Archive for Friday, June 21, 2002

Retired priest indicted on counts of child rape

June 21, 2002


— A central figure in the sex abuse scandal in the Boston Archdiocese was indicted Thursday on multiple counts of child rape and indecent assault for allegedly abusing four boys.

The allegations against the Rev. Paul Shanley span from 1979 to 1989, when he was at St. Jean's parish in Newton, a suburb of Boston. The indictment, the first against the retired priest, includes 10 counts of child rape and six counts of indecent assault and battery.

Retired priest Paul Shanley was indicted Thursday on 10 counts of
child rape and six counts of indecent assault and battery.

Retired priest Paul Shanley was indicted Thursday on 10 counts of child rape and six counts of indecent assault and battery.

"In an ideal world we would not have sexual abuse of children. In a better world, adults would protect children," prosecutor Martha Coakley said.

Shanley's attorney, Frank Mondano, said the indictments came as no surprise. He had not seen them as of Thursday evening, but said his client would fight the charges.

Prosecutors said Shanley would take one of the boys, who is now 24, out of religious classes and abuse him in the rectory, the bathroom of the church and a confessional.

Roderick MacLeish, an attorney who represents the alleged victims, said three of them were in the same catechism class at St. Jean's. The fourth doesn't know the others, he said.

"Were it not for the statute of limitations in Massachusetts for child rape, there would be many, many more prosecutions," MacLeish said.

Shanley, 71, has been jailed since May when he was arrested and returned from California to face three counts of child rape, which were included in Thursday's indictment. He has pleaded innocent to those charges and was being held on $300,000 bail.

"These latest revelations will undoubtedly open up the deep and painful wounds of those who have been abused in the past," Cardinal Bernard Law said in a statement.

He added: "My sorrow is compounded whenever such acts involve the betrayal of trust by a priest. For this I apologize from the bottom of my heart."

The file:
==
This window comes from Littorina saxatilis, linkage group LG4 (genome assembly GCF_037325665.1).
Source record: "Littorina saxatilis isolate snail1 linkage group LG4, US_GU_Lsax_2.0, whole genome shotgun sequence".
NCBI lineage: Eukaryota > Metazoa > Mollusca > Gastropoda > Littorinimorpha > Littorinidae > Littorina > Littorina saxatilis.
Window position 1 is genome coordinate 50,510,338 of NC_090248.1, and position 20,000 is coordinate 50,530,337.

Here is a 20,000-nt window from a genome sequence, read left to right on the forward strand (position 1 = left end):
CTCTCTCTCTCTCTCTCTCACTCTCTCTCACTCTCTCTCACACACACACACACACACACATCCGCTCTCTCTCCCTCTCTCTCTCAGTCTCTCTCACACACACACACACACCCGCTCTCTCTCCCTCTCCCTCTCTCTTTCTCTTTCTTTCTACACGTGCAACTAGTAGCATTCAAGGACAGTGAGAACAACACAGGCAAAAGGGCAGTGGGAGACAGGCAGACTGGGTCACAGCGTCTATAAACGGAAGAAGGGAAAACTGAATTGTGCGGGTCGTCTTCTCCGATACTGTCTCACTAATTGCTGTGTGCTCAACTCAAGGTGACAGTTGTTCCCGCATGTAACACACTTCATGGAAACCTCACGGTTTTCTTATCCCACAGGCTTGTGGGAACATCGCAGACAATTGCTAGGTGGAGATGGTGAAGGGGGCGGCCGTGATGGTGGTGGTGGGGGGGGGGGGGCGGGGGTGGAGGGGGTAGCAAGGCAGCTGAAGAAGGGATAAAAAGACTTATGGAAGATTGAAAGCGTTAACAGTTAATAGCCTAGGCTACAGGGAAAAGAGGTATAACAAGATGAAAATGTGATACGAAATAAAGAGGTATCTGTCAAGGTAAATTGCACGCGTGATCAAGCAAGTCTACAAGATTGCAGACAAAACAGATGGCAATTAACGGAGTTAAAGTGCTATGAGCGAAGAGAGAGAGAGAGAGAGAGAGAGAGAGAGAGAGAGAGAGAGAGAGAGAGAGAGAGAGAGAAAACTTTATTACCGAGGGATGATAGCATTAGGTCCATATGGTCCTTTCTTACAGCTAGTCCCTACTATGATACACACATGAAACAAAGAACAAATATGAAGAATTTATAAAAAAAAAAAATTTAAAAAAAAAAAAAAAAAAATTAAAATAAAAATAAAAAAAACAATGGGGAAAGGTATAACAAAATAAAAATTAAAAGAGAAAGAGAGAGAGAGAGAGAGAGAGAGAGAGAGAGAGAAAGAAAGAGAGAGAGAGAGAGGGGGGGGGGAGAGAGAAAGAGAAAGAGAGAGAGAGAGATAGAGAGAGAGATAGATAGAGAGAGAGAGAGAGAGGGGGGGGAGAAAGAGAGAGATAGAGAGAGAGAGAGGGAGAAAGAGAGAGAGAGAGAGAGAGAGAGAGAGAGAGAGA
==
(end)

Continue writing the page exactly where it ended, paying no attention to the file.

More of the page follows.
Shanley became a key figure in the scandal earlier this year when the archdiocese released personnel files indicating that church officials had received complaints about Shanley dating to 1967, and that he had made comments expressing advocacy for sexual relationships between men and boys.

Law said in a letter distributed to parishes in May that he did not become aware until 1993 of any abuse allegations against Shanley. State Atty. Gen. Thomas Reilly has convened a grand jury to investigate whether Law and other church leaders put priests in situations where they could sexually abuse minors.

Prosecutors have refused to identify any of Shanley's alleged victims. But a source close to the case has told The Associated Press that the initial charges stem from allegations made by Paul Busa, a former Air Force security officer in Colorado.

Shanley already faces accusations from the family of Gregory Ford, 24, who claims the priest raped him repeatedly when he was a boy. Ford's family has also sued Law, accusing him of negligence in failing to protect Ford from Shanley.

Ford's father called the indictment a double-edged sword.

"You hate to say that you're happy because it's never a happy day when you talk about your own child being abused and raped and molested," Rodney Ford said. "But I'm glad that at some point there can be some resolution to this case."

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